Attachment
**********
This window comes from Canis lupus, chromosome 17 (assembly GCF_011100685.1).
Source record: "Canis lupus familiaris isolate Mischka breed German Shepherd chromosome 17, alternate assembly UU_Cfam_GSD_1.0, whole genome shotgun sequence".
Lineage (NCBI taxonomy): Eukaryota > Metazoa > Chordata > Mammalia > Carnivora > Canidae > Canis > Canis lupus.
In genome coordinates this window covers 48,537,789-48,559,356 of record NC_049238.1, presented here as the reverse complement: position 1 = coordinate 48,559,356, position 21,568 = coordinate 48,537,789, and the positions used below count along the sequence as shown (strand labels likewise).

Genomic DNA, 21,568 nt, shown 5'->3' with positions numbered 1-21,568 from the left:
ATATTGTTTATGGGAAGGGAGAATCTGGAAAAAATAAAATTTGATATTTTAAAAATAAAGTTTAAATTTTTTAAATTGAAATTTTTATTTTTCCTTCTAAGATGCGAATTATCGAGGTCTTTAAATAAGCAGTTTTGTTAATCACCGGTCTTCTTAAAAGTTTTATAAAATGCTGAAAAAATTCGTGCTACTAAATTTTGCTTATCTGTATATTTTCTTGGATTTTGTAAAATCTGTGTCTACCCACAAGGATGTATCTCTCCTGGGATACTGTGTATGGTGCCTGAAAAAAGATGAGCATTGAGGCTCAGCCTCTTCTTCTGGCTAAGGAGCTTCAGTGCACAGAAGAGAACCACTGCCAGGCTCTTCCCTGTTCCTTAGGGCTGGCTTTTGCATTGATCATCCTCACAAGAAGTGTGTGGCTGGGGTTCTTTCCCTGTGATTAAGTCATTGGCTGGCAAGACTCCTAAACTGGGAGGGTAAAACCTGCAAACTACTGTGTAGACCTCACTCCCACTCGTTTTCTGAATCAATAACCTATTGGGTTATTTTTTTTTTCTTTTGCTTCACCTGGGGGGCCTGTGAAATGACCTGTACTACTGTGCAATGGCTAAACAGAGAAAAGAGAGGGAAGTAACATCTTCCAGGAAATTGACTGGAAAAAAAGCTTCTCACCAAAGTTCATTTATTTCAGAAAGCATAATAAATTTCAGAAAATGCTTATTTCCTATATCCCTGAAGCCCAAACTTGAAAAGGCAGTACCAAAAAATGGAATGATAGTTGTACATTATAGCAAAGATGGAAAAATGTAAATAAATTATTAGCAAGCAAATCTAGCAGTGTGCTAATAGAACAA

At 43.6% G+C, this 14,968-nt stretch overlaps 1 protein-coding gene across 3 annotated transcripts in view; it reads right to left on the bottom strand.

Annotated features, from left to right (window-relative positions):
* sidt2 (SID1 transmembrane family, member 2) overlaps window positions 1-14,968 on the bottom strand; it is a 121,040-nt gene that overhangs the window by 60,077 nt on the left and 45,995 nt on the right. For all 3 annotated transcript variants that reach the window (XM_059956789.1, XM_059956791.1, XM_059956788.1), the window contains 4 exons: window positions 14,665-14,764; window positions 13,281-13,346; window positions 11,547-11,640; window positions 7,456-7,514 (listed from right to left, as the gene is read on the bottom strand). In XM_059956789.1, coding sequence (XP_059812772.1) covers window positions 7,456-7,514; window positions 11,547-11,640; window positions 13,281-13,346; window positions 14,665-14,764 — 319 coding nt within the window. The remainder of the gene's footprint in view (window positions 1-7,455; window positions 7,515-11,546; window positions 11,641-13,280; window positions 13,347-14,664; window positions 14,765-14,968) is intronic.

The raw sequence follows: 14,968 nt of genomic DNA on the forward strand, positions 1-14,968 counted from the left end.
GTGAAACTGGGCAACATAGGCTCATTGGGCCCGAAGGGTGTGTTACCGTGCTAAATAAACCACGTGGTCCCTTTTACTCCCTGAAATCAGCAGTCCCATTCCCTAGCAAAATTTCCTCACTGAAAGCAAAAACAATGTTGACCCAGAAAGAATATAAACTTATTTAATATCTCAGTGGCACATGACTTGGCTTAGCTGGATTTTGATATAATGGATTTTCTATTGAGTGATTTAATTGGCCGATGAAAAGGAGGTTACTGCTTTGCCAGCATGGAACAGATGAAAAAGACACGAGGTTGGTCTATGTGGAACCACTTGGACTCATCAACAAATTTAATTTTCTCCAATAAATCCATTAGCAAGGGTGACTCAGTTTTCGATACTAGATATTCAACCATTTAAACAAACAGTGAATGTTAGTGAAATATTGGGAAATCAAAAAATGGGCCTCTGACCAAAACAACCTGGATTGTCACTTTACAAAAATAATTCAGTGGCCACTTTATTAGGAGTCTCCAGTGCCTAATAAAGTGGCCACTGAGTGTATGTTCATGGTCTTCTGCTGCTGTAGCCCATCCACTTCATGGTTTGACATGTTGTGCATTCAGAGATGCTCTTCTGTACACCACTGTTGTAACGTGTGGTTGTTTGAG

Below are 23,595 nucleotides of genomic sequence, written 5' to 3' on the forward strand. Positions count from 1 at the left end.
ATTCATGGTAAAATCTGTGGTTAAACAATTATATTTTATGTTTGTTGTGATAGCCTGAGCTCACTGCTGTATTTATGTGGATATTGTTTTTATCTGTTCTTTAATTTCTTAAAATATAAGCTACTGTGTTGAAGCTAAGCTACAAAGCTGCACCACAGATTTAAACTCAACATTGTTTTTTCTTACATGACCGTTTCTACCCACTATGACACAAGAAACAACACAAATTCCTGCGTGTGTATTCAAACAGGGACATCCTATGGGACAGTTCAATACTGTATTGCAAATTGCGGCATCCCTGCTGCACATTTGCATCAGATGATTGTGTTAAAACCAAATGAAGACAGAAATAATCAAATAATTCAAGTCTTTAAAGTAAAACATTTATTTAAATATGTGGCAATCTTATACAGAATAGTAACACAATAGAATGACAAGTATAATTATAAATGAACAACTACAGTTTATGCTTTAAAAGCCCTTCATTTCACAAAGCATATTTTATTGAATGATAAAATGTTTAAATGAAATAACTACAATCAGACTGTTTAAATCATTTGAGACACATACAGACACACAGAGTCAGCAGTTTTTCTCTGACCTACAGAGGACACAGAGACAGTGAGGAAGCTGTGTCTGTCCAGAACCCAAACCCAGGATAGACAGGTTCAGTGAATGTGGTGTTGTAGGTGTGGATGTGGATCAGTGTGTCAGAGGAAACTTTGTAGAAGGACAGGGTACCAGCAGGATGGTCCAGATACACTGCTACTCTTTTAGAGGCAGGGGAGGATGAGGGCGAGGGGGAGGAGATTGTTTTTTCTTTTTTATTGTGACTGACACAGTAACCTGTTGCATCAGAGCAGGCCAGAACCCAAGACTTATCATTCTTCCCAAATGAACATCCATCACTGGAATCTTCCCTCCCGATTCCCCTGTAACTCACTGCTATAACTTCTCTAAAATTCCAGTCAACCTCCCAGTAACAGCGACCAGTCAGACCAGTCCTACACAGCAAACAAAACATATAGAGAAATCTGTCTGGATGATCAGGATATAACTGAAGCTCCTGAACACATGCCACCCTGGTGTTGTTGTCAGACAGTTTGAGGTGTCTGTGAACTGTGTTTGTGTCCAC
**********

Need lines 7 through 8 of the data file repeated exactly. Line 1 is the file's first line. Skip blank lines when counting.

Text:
At 43.6% G+C, this 14,968-nt stretch overlaps 1 protein-coding gene across 3 annotated transcripts in view; it reads right to left on the bottom strand.

Annotated features, from left to right (window-relative positions):